[time-nuts] Visual clock comparison
time at patoka.org
Sun Apr 19 13:27:31 EDT 2015
Thank you all for interesting information to read !
After few experiments I made a conclusion it is very subjective measure.
Its like how are you "feeling" it. Say if I "feel" that my clock is
"good" - I see that my clock is almost in sync. with "master clock". The
other day if I "feel" that my clock is far from perfect, I see the big
The best approach, I think, is using camera and slow motion. Then you
could "rewind it" and see how it is.
Here is the link to the YOUTUBE: https://youtu.be/GScyoA8gCzY
On , Tom Van Baak wrote:
> That would make a fun time experiment. One that you should do and
> report back to us.
> I see two experiments: one using LED flashes and one using speaker
> In each case output a main and a delayed pulse. Try it yourself, and
> with a number of friends.
> The goal is to find at what level people can discern the difference
> between, or the order of, two events.
>> From the data you can determine both a human average and an average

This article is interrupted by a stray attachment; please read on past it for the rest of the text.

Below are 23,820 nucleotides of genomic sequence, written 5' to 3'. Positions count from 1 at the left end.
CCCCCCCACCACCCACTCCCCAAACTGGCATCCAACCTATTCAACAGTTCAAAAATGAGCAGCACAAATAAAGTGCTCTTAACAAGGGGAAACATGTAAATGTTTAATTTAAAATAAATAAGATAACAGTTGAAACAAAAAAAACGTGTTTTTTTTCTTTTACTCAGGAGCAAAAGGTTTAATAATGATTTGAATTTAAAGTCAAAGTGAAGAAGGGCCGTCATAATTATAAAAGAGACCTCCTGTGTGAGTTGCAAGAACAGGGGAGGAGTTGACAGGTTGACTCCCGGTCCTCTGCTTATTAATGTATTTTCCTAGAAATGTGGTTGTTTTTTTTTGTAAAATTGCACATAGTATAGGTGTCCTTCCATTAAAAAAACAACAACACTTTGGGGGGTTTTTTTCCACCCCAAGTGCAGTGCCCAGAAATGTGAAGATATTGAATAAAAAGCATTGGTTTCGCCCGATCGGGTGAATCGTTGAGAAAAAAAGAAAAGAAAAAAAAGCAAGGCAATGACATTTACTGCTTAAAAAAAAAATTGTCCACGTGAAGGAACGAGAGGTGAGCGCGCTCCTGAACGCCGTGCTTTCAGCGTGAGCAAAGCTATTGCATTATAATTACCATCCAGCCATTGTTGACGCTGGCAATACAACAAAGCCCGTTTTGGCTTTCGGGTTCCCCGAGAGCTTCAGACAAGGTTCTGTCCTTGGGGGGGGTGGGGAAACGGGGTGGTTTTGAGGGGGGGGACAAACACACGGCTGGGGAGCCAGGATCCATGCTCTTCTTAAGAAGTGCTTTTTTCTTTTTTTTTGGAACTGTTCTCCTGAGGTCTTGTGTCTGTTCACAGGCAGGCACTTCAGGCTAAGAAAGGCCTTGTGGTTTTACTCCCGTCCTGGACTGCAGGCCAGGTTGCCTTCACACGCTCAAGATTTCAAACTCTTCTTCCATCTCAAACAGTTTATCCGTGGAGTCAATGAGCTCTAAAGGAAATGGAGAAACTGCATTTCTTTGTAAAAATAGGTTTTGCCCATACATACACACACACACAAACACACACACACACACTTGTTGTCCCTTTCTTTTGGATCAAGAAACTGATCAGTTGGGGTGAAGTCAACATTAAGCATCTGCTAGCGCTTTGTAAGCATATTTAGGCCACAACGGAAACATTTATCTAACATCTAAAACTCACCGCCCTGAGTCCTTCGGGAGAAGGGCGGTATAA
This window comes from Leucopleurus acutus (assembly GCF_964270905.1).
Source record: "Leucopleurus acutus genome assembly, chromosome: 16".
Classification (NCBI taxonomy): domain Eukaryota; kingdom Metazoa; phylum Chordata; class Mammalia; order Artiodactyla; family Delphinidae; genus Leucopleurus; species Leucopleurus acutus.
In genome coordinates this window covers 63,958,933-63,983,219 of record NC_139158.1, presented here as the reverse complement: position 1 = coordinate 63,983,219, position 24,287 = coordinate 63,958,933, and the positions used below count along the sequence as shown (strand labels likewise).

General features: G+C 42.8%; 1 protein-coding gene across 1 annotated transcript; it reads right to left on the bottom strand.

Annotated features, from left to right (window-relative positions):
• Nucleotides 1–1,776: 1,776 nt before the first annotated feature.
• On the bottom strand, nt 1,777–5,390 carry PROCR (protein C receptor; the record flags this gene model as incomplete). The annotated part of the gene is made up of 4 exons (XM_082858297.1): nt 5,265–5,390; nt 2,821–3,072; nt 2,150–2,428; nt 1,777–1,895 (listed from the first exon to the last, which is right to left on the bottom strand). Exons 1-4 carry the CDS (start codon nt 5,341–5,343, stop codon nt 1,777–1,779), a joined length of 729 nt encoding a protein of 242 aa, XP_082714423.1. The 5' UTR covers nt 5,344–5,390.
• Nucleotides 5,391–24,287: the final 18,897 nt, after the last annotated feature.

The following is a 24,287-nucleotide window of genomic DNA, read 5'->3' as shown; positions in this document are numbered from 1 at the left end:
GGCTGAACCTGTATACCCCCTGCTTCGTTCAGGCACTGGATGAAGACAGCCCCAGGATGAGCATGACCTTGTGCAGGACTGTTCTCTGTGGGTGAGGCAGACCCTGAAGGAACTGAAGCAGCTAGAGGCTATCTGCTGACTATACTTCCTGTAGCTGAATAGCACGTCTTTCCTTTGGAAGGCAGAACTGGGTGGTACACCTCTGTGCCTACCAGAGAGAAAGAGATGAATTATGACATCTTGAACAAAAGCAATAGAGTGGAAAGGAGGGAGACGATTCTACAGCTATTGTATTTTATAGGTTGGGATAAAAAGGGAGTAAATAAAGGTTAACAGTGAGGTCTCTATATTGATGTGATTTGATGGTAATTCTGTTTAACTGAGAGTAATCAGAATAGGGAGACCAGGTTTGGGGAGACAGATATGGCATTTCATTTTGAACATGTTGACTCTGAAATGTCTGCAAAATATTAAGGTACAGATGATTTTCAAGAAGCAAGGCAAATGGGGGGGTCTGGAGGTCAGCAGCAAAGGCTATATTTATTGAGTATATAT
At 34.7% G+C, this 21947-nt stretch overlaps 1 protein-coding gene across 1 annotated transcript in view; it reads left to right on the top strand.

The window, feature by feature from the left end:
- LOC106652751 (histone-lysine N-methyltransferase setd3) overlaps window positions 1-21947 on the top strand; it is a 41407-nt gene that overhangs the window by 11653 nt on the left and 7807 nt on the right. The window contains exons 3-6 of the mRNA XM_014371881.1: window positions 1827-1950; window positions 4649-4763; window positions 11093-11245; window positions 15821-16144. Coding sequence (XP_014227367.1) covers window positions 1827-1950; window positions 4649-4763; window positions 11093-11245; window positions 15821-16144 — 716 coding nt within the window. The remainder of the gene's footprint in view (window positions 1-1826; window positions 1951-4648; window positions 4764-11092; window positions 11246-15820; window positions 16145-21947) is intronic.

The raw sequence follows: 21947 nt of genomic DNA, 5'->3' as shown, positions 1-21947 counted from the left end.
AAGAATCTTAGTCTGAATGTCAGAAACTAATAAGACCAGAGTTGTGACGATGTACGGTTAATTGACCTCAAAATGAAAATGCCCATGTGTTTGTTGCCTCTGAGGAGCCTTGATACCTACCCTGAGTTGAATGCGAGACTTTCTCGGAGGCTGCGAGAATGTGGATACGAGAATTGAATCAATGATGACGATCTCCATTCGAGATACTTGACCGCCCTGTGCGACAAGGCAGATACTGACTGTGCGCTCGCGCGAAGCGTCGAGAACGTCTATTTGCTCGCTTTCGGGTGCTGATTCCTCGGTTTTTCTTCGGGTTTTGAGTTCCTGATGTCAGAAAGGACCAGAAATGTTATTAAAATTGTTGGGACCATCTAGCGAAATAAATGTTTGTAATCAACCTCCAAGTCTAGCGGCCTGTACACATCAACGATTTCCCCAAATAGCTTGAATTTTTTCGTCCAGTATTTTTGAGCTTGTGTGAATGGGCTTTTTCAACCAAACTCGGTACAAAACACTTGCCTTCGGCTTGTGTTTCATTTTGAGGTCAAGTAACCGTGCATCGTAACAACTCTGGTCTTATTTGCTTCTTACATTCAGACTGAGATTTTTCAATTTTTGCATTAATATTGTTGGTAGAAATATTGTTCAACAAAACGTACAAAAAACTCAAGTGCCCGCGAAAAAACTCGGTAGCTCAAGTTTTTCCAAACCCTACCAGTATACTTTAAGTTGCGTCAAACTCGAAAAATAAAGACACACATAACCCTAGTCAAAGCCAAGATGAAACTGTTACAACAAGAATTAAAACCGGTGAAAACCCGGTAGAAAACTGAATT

>> human response.
> Use identical LEDs, and identical speakers.
> Also, use a common timing source. Do not compare CHU with NTP with PC
> monitor with PC speakers; all that does is introduce layers of unknown
> offsets into your experiment. This is would be an easy Arduino /
> Raspberry-Pi sort of project.
> For higher precision, see pd26.asm and pd27.asm (
> http://leapsecond.com/pic/src/ ) as an example of precise pulse
> If this turns out to give reliable data, you can then try different
> color LEDs and different frequency speaker ticks to see what effect
> that might have on resolution. Also try different pulse durations to
> see if human leading edge detection is affected by pulse width.
> For those of you with a Stanford Research DG535 and two spare LEDs,
> give it a try right now.
> ----- Original Message -----
> From: "d0ct0r" <time at patoka.org>
> To: "Discussion of precise time and frequency measurement"
> <time-nuts at febo.com>
> Sent: Friday, April 17, 2015 11:16 AM
> Subject: [time-nuts] Visual clock comparison
>> Hello, Netizens !
>> I am wandering what is the average human ability to visually compare
>> clocks ? Let say I have XClock application running on one machine
>> (stratum 1 NTP) and I have my project clock close by. And I would like
>> to match the reading. If I'll see the difference, which range it will
>> ? 100ms or so ?
>> I also tried to use my ears (CHU radio signals and clock display, NRC
>> phone line). However NRC "Talking Clock" could be routed via Satelite
>> which will compromise the "reading" a little bit. Thanks !
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